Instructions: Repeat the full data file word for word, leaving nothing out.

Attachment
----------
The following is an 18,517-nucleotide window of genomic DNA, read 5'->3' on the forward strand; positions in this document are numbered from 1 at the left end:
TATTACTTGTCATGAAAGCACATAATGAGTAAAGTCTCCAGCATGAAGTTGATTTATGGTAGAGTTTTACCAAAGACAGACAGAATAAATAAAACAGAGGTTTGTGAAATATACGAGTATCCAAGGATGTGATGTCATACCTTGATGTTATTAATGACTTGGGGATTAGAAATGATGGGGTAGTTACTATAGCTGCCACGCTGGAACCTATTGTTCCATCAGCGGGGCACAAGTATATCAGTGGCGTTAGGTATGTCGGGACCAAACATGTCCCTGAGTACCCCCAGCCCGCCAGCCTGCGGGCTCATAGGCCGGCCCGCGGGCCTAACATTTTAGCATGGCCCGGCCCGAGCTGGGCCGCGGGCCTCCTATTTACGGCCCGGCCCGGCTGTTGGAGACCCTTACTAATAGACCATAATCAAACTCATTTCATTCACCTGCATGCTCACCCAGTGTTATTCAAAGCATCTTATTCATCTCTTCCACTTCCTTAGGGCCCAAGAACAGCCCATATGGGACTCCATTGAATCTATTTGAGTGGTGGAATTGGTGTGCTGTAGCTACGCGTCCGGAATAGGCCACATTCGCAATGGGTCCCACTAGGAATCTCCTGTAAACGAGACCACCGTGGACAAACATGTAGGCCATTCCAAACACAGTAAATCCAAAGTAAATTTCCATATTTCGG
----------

The following is an 18,517-nucleotide window of genomic DNA, read 5'->3' on the forward strand; positions in this document are numbered from 1 at the left end:
TATTACTTGTCATGAAAGCACATAATGAGTAAAGTCTCCAGCATGAAGTTGATTTATGGTAGAGTTTTACCAAAGACAGACAGAATAAATAAAACAGAGGTTTGTGAAATATACGAGTATCCAAGGATGTGATGTCATACCTTGATGTTATTAATGACTTGGGGATTAGAAATGATGGGGTAGTTACTATAGCTGCCACGCTGGAACCTATTGTTCCATCAGCGGGGCACAAGTATATCAGTGGCGTTAGGTATGTCGGGACCAAACATGTCCCTGAGTACCCCCAGCCCGCCAGCCTGCGGGCTCATAGGCCGGCCCGCGGGCCTAACATTTTAGCATGGCCCGGCCCGAGCTGGGCCGCGGGCCTCCTATTTACGGCCCGGCCCGGCTGTTGGAGACCCTTACTAATAGACCATAATCAAACTCATTTCATTCACCTGCATGCTCACCCAGTGTTATTCAAAGCATCTTATTCATCTCTTCCACTTCCTTAGGGCCCAAGAACAGCCCATATGGGACTCCATTGAATCTATTTGAGTGGTGGAATTGGTGTGCTGTAGCTACGCGTCCGGAATAGGCCACATTCGCAATGGGTCCCACTAGGAATCTCCTGTAAACGAGACCACCGTGGACAAACATGTAGGCCATTCCAAACACAGTAAATCCAAAGTAAATTTCCATATTTCGG